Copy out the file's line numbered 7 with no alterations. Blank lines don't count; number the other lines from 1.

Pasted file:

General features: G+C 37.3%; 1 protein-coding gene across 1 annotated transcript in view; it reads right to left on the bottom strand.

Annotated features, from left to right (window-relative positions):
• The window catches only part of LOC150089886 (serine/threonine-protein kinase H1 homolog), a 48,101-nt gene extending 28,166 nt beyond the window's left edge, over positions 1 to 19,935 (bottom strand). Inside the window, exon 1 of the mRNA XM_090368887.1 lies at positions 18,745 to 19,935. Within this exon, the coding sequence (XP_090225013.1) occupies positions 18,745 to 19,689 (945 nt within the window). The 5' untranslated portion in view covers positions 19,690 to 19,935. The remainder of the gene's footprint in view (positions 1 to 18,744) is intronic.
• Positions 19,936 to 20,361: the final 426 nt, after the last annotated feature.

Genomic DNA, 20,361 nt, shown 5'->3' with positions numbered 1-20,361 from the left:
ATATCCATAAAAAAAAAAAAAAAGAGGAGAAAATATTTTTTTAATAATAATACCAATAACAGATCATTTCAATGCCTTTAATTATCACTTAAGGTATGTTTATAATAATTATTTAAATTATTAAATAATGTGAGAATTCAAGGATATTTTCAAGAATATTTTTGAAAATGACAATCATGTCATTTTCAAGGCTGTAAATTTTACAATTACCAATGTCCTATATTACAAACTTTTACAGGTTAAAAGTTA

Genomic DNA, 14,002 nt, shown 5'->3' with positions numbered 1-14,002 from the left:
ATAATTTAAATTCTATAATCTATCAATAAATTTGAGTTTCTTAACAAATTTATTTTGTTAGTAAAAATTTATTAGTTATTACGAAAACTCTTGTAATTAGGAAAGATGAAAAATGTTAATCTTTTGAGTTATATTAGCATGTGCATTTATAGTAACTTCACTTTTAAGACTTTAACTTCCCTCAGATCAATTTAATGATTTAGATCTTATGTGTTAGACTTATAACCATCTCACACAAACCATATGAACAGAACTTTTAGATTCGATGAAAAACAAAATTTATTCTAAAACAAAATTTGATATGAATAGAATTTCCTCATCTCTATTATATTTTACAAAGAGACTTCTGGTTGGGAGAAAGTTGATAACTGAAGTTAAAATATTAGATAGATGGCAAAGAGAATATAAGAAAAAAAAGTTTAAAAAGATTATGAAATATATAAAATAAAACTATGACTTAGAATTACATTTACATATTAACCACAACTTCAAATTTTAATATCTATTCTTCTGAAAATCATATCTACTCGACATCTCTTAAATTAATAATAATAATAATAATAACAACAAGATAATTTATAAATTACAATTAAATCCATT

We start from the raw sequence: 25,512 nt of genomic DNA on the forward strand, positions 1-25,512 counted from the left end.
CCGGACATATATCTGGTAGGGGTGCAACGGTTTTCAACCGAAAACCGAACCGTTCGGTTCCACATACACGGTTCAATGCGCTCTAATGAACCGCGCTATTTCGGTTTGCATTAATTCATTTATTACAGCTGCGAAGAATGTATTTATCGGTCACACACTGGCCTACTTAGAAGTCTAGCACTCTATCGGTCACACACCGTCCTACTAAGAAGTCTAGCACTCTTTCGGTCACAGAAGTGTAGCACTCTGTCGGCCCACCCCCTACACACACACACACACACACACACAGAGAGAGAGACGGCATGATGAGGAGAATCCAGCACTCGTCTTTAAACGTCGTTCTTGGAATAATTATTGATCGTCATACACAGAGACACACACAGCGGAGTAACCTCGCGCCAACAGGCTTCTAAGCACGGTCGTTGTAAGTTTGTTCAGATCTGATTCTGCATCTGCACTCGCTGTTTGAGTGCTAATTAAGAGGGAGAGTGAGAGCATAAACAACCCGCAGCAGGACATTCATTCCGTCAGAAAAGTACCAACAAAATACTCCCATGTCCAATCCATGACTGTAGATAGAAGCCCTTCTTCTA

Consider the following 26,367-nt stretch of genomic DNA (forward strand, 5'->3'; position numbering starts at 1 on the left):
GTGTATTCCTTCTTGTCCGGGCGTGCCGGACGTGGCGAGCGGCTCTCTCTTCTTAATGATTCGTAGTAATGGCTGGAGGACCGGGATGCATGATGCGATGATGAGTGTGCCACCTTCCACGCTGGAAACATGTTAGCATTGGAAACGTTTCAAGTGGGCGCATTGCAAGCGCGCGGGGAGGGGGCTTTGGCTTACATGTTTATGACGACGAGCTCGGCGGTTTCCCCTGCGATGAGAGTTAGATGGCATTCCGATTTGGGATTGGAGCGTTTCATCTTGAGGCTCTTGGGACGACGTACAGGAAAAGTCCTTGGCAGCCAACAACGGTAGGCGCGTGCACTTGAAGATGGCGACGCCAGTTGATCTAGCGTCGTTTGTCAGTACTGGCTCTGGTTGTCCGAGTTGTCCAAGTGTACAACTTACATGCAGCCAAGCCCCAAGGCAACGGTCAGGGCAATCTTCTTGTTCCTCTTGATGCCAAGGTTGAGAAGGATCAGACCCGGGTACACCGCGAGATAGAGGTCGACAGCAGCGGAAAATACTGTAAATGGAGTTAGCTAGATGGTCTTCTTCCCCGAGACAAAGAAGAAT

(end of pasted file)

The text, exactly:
Genomic DNA, 14,002 nt, shown 5'->3' with positions numbered 1-14,002 from the left: